Recently I heard an interview on my local NPR station KERA with musician and author Ted Gioa who wrote a book called “The Birth (and death) of Cool“. He talked about trends in culture and the public’s mindset over the past few decades and how there has been a shift recently. A shift from what was generally seen as cool and desirable in the 1980′s and 1990′s to something different today. Something less about trying to live up to some unattainable goal or status and more about exuding a since of uniqueness and personal style. Gioa spoke about the shift in marketing, and how the new generation of adults (Gen Y) will respond better to reality than to fantasy, and it really gave to cause to think about myself.
I’ve always had a special place in my heart for Jazz (with a capital ‘J’), in so many ways Jazz especially certain figures in the Jazz world exemplify what I think we all would say is cool. Miles Davis, I think is the most obvious example of this; having coined the term himself “Birth of Cool” in his 1949 Capitol Records release by the same title. There is no question that the man is cool, he set trends in music, fashion and verbage, and on numerous occasions caused me to wish I was him. Cool. I was a child of 1980′s and I remember the Nike ads featuring a “cool” shirtless Bo Jackson and the ones with Spike Lee and Michael Jordan dressed in garish Nike active wear. Their coolness sold shoes and I was sold on them just as millions of other Americans were. Even further back the fantasy and mystery of super heros created an idea or a person for people to look up to. Back them, celebrities were all beyond attractive and all had a perfect image that they portrayed to their fans. People at least wanted to believe that they were that way; something to be admired.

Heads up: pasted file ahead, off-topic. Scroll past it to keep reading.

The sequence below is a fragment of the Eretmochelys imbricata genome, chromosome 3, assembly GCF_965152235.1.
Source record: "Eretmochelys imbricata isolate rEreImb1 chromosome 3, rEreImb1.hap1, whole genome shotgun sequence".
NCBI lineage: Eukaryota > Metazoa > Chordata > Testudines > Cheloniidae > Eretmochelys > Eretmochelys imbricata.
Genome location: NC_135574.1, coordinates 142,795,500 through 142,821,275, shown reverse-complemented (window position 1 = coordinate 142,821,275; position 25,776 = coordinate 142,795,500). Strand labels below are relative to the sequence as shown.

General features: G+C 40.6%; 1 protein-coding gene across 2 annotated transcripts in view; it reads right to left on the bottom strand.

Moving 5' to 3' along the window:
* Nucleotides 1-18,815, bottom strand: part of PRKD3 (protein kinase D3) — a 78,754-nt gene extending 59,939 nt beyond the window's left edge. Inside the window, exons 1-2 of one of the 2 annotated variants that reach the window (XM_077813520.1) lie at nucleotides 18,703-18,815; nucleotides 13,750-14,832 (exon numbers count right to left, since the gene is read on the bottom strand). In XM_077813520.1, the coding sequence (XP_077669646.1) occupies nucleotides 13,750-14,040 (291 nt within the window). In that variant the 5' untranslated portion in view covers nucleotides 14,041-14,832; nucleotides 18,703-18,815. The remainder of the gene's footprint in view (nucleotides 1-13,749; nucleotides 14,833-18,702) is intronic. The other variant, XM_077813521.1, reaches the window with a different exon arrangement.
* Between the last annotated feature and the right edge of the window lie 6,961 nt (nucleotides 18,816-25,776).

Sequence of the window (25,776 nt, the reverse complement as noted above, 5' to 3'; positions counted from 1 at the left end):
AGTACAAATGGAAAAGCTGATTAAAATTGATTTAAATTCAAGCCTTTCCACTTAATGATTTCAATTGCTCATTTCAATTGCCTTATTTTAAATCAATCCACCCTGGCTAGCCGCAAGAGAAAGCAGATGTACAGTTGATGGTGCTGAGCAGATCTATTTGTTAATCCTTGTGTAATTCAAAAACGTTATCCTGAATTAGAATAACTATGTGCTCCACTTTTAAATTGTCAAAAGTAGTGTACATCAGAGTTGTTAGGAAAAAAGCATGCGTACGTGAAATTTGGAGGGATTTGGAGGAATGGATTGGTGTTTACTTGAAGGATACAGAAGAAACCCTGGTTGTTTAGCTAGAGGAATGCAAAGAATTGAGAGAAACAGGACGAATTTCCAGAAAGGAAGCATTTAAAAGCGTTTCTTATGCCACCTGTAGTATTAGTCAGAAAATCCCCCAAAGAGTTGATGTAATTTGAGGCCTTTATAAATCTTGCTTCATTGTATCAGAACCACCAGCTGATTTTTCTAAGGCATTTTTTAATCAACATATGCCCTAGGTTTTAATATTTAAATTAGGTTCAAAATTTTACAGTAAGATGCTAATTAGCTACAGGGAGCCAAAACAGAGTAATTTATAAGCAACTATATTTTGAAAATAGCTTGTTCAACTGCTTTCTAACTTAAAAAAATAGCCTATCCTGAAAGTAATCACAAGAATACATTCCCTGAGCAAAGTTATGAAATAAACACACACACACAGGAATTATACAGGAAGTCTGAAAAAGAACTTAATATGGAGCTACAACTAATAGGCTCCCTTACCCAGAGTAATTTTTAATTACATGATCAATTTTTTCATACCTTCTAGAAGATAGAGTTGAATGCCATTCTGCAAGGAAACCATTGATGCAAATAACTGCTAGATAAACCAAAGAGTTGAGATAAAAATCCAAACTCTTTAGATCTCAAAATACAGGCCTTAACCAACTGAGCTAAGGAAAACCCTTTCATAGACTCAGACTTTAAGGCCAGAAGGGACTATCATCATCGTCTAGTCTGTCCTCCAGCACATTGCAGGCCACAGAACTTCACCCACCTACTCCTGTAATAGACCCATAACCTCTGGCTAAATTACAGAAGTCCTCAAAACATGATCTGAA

It seems that now, we live in the the age of the the cynical and ironic. Are you a hipster? Nerdy chic? Metrosexual? Do you wear “cool” eighties fashions and listen to Justice, or do you wear horned-rim glasses and think that Greenday are posers, or do you wear skinny ties and wish you were Donald Draper? Clothes are being dug out of the closest, musical tracks out of the archive and trends out of textbooks. Outwardly the influences of the past are everywhere, I would argue that we are in the midst of a Renaissance.
Is cool dead? I don’t know. It seems to me though, that it may be taking on a whole new meaning. I’ve read that some think the hipster sub-culture and for that matter, popular culture in general is the be-all-end-all “movement”. In that, after it reaches it’s climax (in approximately 2012 by my estimation) the world will literally implode due to the amount irony, apathy and pollution from fossil fuel burned by all the cargo ships from China bring merchandise to every Urban Outfitters in America. Okay, may be a bit of an exaggeration, but needless to say, it is fascinating how culture is changing. I’m still not completely sure where I stand on the issue but until I do I’ll sit here in my Terminator shades, drinking a martini, and listening to music from a band that you’ve probably never heard of.